Is It Better to Learn at Your Own Pace or in a Structured Environment?
Is it better to set aside office time for team training activities or to take advantage of digital technology, allowing everyone to learn at the their own pace and in their own time?
For employers looking to equip their staff with new information, is it better to set aside office time for team training activities or to take advantage of digital technology, allowing everyone to learn at the their own pace and in their own time? Workplace leader Janet Pogue, who studies how people use office space, says letting people take online tutorials with their mobile devices is a great idea in theory. Since scheduling people to be in the same room at the same time has become increasingly difficult, remote learning offers a possible solution.
But the effectiveness of these programs may ultimately depend on how new and challenging is the information. If a personal instructor is not available to answer your questions as they come up, digital education programs leave their students little recourse. MOOCs, which stands for massive open online courses, were once hailed as the future of education. Unfortunately, the dropout rate of these online courses stands about about 90%. If you're asking your employees to brush up on a little information they already have a grasp on, however, self-guided study is likely to be more effective.
Employers should note, says Pogue, that failing to schedule time at the office for certain tasks implies they are not important enough to merit the attention of management, sapping motivation for employees to do them on their own time. As edX President Anant Agarwal discusses, self-motivation has definite limits, so basic courses like college prerequisites may experience particular success online.
Read more at Fast Company
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Antimicrobial resistance is growing worldwide, rendering many "work horse" medicines ineffective. Without intervention, drug-resistant pathogens could lead to millions of deaths by 2050. Thankfully, companies like Pfizer are taking action.
- Antimicrobial-resistant pathogens are one of the largest threats to global health today.
- As we get older, our immune systems age, increasing our risk of life threatening infections. Without reliable antibiotics, life expectancy could decline for the first time in modern history.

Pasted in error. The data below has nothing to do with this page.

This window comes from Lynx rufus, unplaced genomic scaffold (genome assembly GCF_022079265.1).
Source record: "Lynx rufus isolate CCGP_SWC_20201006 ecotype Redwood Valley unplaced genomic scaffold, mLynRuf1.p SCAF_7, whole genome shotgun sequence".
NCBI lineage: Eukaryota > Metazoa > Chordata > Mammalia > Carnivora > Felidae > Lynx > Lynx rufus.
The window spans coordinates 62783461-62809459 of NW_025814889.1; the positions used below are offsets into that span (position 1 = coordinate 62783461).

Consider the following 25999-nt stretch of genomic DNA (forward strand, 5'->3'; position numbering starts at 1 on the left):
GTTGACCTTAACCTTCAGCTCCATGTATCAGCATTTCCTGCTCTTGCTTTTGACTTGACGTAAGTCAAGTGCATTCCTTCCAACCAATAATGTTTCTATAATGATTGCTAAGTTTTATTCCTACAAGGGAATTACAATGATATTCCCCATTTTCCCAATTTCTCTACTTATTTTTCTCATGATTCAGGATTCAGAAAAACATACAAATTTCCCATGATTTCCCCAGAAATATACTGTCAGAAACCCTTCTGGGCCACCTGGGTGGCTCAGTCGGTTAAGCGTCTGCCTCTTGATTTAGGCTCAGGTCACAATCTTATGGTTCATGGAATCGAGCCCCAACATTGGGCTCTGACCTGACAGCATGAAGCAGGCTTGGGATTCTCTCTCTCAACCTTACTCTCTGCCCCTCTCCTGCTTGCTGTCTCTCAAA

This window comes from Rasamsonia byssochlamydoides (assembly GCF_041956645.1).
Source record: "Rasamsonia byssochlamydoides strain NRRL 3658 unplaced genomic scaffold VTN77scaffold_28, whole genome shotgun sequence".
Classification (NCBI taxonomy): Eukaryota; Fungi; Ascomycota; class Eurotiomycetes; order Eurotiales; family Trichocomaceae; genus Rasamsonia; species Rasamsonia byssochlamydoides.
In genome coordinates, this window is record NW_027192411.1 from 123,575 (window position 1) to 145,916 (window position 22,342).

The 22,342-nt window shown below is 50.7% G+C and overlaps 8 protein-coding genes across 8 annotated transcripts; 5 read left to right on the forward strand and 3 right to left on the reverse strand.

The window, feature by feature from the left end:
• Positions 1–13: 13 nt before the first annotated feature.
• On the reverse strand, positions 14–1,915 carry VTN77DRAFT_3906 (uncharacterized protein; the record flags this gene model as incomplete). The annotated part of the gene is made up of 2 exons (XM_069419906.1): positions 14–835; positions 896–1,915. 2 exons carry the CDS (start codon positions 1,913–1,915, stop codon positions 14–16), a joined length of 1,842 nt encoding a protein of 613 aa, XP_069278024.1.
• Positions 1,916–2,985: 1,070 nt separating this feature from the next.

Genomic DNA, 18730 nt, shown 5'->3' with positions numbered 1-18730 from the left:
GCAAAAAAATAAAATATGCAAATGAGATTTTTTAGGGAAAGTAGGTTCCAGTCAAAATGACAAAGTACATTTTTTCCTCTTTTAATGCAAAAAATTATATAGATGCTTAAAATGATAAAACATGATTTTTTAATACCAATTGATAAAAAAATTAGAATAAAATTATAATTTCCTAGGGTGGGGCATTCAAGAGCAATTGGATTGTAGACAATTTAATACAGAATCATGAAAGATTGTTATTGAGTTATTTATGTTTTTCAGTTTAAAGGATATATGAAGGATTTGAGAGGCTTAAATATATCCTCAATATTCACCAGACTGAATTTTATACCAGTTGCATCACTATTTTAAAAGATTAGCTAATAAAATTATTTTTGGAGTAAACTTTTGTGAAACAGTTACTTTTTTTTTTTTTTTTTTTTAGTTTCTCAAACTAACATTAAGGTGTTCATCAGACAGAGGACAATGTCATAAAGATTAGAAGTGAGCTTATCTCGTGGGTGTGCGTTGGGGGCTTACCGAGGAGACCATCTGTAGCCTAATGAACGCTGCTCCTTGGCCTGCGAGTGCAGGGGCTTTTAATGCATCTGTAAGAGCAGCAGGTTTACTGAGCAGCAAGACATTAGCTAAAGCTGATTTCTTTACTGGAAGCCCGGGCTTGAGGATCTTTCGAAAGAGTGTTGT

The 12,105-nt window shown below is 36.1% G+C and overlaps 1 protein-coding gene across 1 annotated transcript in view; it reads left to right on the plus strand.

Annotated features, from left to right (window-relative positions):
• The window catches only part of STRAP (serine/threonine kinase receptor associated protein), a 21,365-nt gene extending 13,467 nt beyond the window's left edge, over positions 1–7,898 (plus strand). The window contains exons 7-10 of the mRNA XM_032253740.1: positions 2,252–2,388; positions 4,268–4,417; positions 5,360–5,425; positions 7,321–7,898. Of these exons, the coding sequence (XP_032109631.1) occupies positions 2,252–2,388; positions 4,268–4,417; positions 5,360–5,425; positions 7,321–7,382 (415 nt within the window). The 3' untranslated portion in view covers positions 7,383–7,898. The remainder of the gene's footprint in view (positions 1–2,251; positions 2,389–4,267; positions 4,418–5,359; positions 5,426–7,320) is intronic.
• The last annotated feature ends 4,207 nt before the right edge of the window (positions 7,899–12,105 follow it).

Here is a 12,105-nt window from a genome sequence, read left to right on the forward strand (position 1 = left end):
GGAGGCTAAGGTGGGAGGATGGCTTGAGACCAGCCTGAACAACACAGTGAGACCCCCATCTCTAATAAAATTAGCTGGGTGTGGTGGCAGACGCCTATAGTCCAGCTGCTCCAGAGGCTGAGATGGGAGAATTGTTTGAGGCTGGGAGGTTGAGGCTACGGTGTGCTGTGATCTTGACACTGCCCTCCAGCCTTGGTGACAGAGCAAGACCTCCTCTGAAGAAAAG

- If antibiotics become ineffective, common infections could result in hospitalization or even death. Life-saving interventions like cancer treatments and organ transplantation would become more difficult, more often resulting in death. Routine procedures would become hard to perform.
- Without intervention, resistant pathogens could result in 10 million annual deaths by 2050.
- By taking a multi-faceted approach—inclusive of adherence to good stewardship, surveillance and responsible manufacturing practices, as well as an emphasis on prevention and treatment—companies like Pfizer are fighting to help curb the spread.
Long hidden under trees, it's utterly massive
Progressive America would be half as big, but twice as populated as its conservative twin.
- America's two political tribes have consolidated into 'red' and 'blue' nations, with seemingly irreconcilable differences.
- Perhaps the best way to stop the infighting is to go for a divorce and give the two nations a country each
- Based on the UN's partition plan for Israel/Palestine, this proposal provides territorial contiguity and sea access to both 'red' and 'blue' America
Christmas has many pagan and secular traditions that early Christians incorporated into this new holiday.
- Christmas was heavily influenced by the Roman festival of Saturnalia.
- The historical Jesus was not born on December 25th as many contemporary Christians believe.
- Many staple Christmas traditions predated the festival and were tied into ancient pagan worship of the sun and related directly to the winter solstice.
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